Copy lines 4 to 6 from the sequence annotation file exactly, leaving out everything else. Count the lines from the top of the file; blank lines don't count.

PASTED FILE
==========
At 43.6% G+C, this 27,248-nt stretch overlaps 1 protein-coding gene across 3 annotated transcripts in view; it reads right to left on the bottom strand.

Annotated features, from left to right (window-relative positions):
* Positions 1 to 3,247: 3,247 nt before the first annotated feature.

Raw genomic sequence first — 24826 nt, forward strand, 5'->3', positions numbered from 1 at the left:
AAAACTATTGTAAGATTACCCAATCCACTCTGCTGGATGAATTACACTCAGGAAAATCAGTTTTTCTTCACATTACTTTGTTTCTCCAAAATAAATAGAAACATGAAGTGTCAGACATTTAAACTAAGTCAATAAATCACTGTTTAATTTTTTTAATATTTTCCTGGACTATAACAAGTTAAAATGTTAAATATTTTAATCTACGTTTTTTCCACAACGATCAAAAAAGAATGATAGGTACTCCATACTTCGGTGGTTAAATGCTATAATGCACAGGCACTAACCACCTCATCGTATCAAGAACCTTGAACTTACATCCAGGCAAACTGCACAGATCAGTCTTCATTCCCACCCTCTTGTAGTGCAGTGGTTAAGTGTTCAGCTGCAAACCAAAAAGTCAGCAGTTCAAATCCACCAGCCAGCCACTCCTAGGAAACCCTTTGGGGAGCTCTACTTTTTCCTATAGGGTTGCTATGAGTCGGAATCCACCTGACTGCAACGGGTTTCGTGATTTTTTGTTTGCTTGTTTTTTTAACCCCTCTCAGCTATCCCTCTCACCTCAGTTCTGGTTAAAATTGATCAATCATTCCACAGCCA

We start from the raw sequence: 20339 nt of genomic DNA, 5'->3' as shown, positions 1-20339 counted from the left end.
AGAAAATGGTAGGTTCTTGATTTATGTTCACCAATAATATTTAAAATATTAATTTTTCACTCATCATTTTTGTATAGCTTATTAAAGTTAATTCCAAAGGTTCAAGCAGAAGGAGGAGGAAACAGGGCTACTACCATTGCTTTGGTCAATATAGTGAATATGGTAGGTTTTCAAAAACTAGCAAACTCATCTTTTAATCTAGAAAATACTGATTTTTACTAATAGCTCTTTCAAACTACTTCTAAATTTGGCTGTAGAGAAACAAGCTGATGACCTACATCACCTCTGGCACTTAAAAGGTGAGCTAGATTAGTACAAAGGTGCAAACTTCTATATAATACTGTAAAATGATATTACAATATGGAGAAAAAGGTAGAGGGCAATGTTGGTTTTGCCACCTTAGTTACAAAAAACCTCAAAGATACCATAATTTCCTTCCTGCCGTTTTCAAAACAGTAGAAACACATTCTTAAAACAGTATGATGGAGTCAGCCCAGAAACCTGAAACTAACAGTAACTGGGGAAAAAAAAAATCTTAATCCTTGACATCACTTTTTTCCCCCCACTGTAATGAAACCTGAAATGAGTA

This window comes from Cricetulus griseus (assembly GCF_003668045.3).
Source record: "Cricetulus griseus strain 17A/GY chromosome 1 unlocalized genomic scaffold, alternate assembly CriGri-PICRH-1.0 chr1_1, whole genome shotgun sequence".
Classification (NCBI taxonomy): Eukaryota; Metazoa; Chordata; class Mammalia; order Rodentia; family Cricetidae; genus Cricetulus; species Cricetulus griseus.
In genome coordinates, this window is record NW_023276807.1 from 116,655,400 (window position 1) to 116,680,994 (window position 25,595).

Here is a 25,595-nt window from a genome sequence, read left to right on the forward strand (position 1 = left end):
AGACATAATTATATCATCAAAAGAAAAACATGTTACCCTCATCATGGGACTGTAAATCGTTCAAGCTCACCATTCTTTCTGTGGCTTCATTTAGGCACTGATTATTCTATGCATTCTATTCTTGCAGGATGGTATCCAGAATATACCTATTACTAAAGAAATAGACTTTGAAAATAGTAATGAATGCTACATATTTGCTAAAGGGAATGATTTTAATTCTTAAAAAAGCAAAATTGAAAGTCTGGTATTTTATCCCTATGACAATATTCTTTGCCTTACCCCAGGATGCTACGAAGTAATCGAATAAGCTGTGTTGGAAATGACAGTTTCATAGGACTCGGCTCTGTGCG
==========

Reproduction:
Raw genomic sequence first — 24826 nt, forward strand, 5'->3', positions numbered from 1 at the left:
AAAACTATTGTAAGATTACCCAATCCACTCTGCTGGATGAATTACACTCAGGAAAATCAGTTTTTCTTCACATTACTTTGTTTCTCCAAAATAAATAGAAACATGAAGTGTCAGACATTTAAACTAAGTCAATAAATCACTGTTTAATTTTTTTAATATTTTCCTGGACTATAACAAGTTAAAATGTTAAATATTTTAATCTACGTTTTTTCCACAACGATCAAAAAAGAATGATAGGTACTCCATACTTCGGTGGTTAAATGCTATAATGCACAGGCACTAACCACCTCATCGTATCAAGAACCTTGAACTTACATCCAGGCAAACTGCACAGATCAGTCTTCATTCCCACCCTCTTGTAGTGCAGTGGTTAAGTGTTCAGCTGCAAACCAAAAAGTCAGCAGTTCAAATCCACCAGCCAGCCACTCCTAGGAAACCCTTTGGGGAGCTCTACTTTTTCCTATAGGGTTGCTATGAGTCGGAATCCACCTGACTGCAACGGGTTTCGTGATTTTTTGTTTGCTTGTTTTTTTAACCCCTCTCAGCTATCCCTCTCACCTCAGTTCTGGTTAAAATTGATCAATCATTCCACAGCCA

We start from the raw sequence: 20339 nt of genomic DNA, 5'->3' as shown, positions 1-20339 counted from the left end.